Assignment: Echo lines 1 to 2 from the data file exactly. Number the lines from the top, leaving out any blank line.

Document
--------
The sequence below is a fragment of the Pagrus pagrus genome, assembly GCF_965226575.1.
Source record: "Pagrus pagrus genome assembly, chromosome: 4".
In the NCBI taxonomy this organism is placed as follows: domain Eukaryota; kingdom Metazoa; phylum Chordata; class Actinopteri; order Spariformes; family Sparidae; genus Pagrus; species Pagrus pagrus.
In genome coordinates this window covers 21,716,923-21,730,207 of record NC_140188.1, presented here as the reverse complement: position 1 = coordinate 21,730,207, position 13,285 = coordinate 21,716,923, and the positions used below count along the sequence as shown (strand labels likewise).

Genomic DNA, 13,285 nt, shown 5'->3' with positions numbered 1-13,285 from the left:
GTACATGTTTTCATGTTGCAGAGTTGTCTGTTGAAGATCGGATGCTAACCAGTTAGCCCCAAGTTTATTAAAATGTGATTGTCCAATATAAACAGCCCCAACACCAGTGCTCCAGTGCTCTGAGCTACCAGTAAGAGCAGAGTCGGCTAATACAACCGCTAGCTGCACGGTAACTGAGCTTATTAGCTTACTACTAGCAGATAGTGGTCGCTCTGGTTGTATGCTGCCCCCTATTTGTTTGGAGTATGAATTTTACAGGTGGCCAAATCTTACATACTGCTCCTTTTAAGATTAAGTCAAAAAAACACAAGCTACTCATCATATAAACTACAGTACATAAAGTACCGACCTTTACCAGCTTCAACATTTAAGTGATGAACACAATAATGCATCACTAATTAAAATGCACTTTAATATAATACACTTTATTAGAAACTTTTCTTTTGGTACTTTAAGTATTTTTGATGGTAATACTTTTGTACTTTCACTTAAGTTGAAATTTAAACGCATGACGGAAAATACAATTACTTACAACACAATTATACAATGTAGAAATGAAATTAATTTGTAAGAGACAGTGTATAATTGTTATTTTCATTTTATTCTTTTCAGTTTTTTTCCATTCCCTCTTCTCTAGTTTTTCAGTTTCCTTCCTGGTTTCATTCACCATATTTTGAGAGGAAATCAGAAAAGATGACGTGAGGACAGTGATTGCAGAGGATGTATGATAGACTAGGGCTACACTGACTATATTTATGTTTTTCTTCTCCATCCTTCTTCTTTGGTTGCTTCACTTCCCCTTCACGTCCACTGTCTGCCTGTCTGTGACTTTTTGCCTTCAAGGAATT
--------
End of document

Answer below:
The sequence below is a fragment of the Pagrus pagrus genome, assembly GCF_965226575.1.
Source record: "Pagrus pagrus genome assembly, chromosome: 4".